Nir Eyal: It could be anything that prompts you to action in your environment. And that's kind of how people generally think of habits. But there are also I think what's even more important is what's called an internal trigger. And an internal trigger comes from something inside us. Right. Because all human behavior, all human behavior is motivated out of the desire to escape discomfort.
Nir Eyal: Yes. That is something most people don't realize.
Nir Eyal: You know, most people subscribe to this Freudian notion, what he called the pleasure principle, which says that we pursue pleasure and avoid pain. And that's not exactly right. But in fact, everything we do is about the escape of discomfort. Use me all motivation. It's pain all the way down. It's called a homo static response. Sorry. So what do you think about when you are cold? That discomfort of being cold makes you put on a coat. When you're hungry, you feel hunger pangs and you eat. And so those are physiological responses. We see the exact same phenomenon occur for psychological discomfort when we're feeling lonely. We check Facebook when we're uncertain. We Google when we're bored. We might turn on the television or read the paper or check sports scores or check Reddit. Whatever the case may be. So everything we do is spurred by the desire to escape discomfort. So when we build a habit-forming product or create any kind of behavioral design, whatever it is, we want our consumer, our listener, our audience, whatever to do something, we always have to couch it in the language of alleviating their discomfort. We have to understand what their internal triggers are.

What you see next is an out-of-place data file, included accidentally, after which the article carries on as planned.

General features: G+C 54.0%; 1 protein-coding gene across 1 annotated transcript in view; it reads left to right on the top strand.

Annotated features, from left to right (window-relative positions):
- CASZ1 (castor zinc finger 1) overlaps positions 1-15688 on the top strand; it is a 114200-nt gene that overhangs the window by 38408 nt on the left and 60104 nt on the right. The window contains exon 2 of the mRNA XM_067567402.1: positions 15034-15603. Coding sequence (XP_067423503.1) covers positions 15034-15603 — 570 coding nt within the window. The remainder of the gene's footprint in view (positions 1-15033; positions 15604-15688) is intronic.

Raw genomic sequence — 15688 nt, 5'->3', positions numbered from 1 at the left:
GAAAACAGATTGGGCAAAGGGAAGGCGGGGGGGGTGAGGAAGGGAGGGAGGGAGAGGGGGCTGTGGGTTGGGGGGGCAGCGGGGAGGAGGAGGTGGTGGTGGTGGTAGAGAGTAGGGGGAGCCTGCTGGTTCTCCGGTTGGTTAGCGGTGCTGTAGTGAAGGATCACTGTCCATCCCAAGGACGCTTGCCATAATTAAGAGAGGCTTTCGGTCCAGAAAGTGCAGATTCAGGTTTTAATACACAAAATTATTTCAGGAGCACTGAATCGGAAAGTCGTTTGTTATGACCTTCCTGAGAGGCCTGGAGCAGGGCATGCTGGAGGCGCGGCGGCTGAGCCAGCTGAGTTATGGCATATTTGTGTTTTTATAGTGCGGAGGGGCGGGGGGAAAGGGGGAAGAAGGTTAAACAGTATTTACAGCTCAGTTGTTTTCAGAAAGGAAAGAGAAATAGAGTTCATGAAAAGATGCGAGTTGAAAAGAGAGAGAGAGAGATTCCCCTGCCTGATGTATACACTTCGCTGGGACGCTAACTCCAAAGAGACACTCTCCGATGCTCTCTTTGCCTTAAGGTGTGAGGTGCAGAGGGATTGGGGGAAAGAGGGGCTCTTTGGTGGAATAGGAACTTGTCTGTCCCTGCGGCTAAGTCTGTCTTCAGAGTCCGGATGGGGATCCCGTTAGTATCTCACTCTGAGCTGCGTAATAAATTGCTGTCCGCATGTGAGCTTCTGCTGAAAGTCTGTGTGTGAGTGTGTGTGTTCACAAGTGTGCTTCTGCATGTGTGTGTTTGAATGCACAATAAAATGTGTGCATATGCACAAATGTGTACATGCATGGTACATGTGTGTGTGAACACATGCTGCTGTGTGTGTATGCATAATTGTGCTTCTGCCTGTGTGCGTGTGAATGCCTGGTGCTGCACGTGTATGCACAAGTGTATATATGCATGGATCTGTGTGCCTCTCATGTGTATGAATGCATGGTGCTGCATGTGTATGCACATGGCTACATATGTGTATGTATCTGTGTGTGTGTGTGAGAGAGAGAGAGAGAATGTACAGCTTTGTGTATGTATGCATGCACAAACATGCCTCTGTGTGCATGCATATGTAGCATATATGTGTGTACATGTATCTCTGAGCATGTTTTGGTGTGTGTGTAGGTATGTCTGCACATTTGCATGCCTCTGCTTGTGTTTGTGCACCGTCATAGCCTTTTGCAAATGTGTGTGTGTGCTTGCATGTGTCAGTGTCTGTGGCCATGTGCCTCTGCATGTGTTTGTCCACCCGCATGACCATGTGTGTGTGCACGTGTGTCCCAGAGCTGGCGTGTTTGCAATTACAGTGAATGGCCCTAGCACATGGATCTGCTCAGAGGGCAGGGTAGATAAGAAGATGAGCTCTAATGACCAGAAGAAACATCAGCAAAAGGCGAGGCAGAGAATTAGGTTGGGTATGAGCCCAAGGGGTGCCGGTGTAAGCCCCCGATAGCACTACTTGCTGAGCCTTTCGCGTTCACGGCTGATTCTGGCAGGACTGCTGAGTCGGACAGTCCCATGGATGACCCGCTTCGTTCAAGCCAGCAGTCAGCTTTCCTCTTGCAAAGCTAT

Lea Pica: And, you know, as this show centers around the presentation and creating influence and inspiring action, my wheels are turning right now in terms of what if we also look. At presentations, whether it's a conference room, board meeting or an industry conference, how those could serve or be considered a product or service that you want to create some of these same triggers around, and I can see pain avoidance or discomfort of lions being a big part of that, right. Part of what we're doing when we're presenting information is we're articulating a problem that our audience might have and we're expressing that we might have a solution around it.